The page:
June 15, 2008
Great video from Popular Mechanics, with really lukewarm narration here.
If I was a coastie, I dunno if I'd want to be assigned there.
It's the most lethal area of ocean anywhere in the world, because the weather is horrible, and the crab is delicious, so those kinds of rescues are needed a lot of times per year. If you are part of a search-and-rescue squad, you'll get more business there than anywhere else.
But it's also a horrible and dangerous place to be doing rescues. I bet the Coast Guard has lost more men there than anywhere else.
Posted by: Steven Den Beste at Sun Jun 15 17:44:55 2008 (+rSRq)
Posted by: Elliott at Sun Jun 15 19:29:48 2008 (LnTtG)
Due to its location in the mantle, it is not considered part of the Continental United States.
Posted by: The Brickmuppet at Sun Jun 15 19:55:25 2008 (V5zw/)
A couple of the Alaska stations are actually considered hardship posts more due to the lack of entertainment facilities in the frontier communities than the risk to life and limb.
It is a dangerous place however. Several helicopters have been lost while hovering during rescue operations.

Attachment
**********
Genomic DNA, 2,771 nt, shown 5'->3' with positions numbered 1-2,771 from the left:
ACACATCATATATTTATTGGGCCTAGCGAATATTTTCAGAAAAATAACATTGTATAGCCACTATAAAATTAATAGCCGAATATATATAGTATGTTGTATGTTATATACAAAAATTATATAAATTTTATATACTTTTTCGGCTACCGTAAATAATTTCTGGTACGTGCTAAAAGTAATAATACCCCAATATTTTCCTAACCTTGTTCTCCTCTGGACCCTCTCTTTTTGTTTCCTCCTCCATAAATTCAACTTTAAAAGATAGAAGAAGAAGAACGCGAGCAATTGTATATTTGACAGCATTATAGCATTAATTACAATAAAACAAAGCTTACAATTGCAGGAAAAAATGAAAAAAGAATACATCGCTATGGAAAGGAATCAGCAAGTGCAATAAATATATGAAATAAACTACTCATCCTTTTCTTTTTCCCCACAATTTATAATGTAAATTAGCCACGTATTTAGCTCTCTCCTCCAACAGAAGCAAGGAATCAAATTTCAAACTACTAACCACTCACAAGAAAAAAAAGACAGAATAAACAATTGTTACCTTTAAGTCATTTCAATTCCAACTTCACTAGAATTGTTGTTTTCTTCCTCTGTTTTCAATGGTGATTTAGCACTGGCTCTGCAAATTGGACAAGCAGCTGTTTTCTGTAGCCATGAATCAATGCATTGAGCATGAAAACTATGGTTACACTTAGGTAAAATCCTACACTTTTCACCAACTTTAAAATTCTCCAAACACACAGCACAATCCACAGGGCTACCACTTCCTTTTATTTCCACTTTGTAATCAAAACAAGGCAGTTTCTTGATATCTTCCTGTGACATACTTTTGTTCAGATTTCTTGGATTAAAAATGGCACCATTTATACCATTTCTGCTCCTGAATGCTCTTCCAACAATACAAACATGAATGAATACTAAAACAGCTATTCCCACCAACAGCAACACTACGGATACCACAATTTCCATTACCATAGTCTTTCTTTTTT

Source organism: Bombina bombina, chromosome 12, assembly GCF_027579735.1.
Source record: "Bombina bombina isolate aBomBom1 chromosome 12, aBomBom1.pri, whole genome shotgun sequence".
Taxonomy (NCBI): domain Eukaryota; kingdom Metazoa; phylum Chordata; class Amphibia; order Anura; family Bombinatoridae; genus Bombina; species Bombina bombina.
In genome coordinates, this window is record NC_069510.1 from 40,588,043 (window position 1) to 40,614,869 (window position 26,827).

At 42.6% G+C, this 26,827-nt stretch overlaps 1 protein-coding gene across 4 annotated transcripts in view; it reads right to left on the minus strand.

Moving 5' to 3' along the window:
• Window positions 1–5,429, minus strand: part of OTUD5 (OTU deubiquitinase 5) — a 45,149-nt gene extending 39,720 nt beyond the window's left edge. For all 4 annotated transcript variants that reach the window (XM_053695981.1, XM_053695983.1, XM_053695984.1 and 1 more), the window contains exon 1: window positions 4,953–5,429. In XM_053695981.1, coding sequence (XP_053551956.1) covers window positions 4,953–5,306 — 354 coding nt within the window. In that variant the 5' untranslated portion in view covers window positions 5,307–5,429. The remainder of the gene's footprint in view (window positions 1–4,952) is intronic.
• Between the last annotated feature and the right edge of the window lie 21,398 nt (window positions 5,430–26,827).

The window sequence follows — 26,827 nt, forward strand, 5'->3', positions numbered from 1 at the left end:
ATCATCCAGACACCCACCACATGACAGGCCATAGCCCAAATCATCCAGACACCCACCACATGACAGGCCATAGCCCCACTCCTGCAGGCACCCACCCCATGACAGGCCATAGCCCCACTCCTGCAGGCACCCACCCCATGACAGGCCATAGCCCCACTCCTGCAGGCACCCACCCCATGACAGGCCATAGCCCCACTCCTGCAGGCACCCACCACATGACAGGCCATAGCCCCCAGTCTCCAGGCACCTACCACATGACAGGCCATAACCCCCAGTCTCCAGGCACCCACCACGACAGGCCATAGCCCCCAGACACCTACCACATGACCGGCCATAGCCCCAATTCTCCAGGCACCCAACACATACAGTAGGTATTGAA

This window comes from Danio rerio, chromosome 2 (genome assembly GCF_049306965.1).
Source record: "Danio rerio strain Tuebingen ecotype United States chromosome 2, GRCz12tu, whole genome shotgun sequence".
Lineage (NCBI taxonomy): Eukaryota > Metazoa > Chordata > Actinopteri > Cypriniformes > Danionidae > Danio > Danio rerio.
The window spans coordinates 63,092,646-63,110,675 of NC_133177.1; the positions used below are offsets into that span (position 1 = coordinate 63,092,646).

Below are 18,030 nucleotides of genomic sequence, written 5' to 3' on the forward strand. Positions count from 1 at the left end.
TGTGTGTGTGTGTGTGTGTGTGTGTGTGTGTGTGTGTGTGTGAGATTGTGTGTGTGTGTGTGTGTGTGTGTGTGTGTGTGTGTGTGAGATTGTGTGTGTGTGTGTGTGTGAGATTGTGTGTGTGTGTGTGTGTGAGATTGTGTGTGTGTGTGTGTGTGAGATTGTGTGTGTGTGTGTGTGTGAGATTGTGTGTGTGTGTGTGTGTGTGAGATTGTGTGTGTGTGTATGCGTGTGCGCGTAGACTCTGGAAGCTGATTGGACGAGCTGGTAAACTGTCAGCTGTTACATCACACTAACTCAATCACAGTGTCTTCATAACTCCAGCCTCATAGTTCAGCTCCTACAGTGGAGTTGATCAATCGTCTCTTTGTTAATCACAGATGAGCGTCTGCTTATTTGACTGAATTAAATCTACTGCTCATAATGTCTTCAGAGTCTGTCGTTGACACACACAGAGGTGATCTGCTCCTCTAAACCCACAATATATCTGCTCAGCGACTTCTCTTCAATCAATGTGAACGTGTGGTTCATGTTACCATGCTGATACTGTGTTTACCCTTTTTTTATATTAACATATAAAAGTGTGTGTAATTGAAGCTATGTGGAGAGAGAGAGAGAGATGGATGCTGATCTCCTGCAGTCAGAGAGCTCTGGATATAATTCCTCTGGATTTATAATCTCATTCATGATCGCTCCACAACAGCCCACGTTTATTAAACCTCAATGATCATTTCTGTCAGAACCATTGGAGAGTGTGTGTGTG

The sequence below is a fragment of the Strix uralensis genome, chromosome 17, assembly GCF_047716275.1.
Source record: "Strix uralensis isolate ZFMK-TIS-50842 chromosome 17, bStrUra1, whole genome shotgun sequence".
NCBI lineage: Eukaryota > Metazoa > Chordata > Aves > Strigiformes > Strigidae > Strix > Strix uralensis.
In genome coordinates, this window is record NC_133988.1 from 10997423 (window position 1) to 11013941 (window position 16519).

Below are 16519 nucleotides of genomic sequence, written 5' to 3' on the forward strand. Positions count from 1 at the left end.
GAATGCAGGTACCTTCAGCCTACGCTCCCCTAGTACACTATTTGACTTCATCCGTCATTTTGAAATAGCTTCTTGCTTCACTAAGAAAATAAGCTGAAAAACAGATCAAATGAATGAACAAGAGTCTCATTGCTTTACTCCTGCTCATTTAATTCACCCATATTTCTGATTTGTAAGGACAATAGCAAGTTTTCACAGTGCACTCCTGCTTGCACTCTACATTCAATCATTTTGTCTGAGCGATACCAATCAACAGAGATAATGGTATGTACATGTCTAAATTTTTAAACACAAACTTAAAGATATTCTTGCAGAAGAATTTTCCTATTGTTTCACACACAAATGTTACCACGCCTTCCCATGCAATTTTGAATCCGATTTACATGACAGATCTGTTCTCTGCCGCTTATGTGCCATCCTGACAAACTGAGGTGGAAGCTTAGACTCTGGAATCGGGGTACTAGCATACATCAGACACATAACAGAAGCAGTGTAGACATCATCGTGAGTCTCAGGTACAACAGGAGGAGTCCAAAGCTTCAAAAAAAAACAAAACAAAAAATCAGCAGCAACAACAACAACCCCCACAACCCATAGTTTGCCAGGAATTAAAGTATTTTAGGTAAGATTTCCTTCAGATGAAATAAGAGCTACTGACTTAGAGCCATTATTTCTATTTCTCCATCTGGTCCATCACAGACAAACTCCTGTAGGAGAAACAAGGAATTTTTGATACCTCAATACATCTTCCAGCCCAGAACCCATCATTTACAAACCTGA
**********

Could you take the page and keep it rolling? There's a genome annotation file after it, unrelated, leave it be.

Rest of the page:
It now seems probable they were lost due to being physically knocked out of the sky by rogue waves over 30m high (a phenomenon that until recently was not thought possible).
After the last such event produced survivors (and independent observation by a nearby cutter), the hovering height has been modified.
Posted by: The Brickmuppet at Sun Jun 15 20:08:34 2008 (V5zw/)
Another thing about that post is that a lot of the time what they bring back is a corpse rather than a survivor. Even with the special suits that all the crab fishermen now wear, half-life of a man in the water there is less than half an hour because of hypothermia. Being a crab fisherman in the Bering Strait is reputed to be the most dangerous job there is.
(Except maybe "Chinese coal miner.")
Posted by: Steven Den Beste at Sun Jun 15 21:19:33 2008 (+rSRq)
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